Class is Now in Session

What comes to mind when you think of Hillsides? More often than not, most people think of Hillsides as an orphanage or better yet a safe place for troubled youth. The fact of the matter is that these terms are insufficient to describe all that Hillsides provides.  In a particular way Hillsides is about education. An integral part of the services offered to our residents is the availability of a fully credentialed educational institution that provides a very individualized instruction oriented around the specific learning challenges of each student.

Of the 75 students enrolled in grades 2-12, 40 are residents of our treatment program and the others are day students from the community. The Hillsides Education Center offers a very comprehensive approach that couples both the academic with an array of support services that address the very specific needs of our students. Classrooms are limited to anywhere from 10-13 students and each is led by a specially certified teacher and two classroom assistants, allowing for a very individualized approach to instruction. The goal, of course, is help students achieve grade level performance and, as soon as possible, return to a less restrictive educational setting.

With the beginning of school comes a certain amount of excitement masking the apprehension that is typical of the start of the academic year. New school clothes, backpacks filled with schools supplies, stories of summer adventures, and reconnections with classmates and teaching staff generates a palpable energy. With that the school year is off to a great start!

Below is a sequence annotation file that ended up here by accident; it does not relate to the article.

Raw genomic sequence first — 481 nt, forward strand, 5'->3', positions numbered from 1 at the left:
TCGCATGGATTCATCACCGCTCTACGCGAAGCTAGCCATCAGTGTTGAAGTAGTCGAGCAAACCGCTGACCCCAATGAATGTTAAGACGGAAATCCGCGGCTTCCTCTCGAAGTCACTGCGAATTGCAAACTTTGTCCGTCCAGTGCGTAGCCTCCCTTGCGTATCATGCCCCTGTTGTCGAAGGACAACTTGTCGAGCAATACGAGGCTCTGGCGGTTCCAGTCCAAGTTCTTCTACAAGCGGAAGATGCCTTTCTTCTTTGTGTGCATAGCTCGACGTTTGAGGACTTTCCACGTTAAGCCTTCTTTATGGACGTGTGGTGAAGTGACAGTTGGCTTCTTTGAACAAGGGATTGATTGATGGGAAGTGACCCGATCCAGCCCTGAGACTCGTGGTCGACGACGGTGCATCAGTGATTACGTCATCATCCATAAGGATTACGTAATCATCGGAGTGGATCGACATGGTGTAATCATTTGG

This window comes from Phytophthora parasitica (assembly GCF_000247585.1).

For all the challenges that our students confront, the school districts that refer them are likewise challenged to meet the cost of providing needed services in an extraordinarily fiscally constrained environment. As partners with the school districts, we, too, are also challenged to sustain quality instruction with no hope of being fully compensated for what it costs to educate each student. Instruction at Hillsides Education Center costs approximately $145 a day per student and the reimbursement averages only about $125. As you can see, the difference in cost multiplied by the days of instruction per student quickly adds up to a significant structural deficit that can only be addressed by the generous support we receive from individuals and foundations who value this important component of care we offer.

What is the solution to the underfunding of our public education system? I dont pretend to know the answer and strive mightily to not grow cynical when listening to the empty rhetoric of public officials who promote a quality public education and yet seem totally ineffective at generating and allocating the needed resources. I can say, however, the reliance on private funds to supplant these essential educational services is not a good or sustainable solution and have a limited impact because of the significant gap.

The solution, I suggest, has to do with the resolve necessary to sustain the  sacrifices needed to truly make the education of all our children a valued priority. Here at Hillsides it is priority and we have the resolve to raise approximately $250,000 a year to sustain our educational services. It is a great sacrifice, but we are convinced that it is also worthwhile. What greater contribution can we make to the life of a student than to see them achieve in spite of a learning challenge, become confident in the classroom, and perhaps for the first time enjoy learning!

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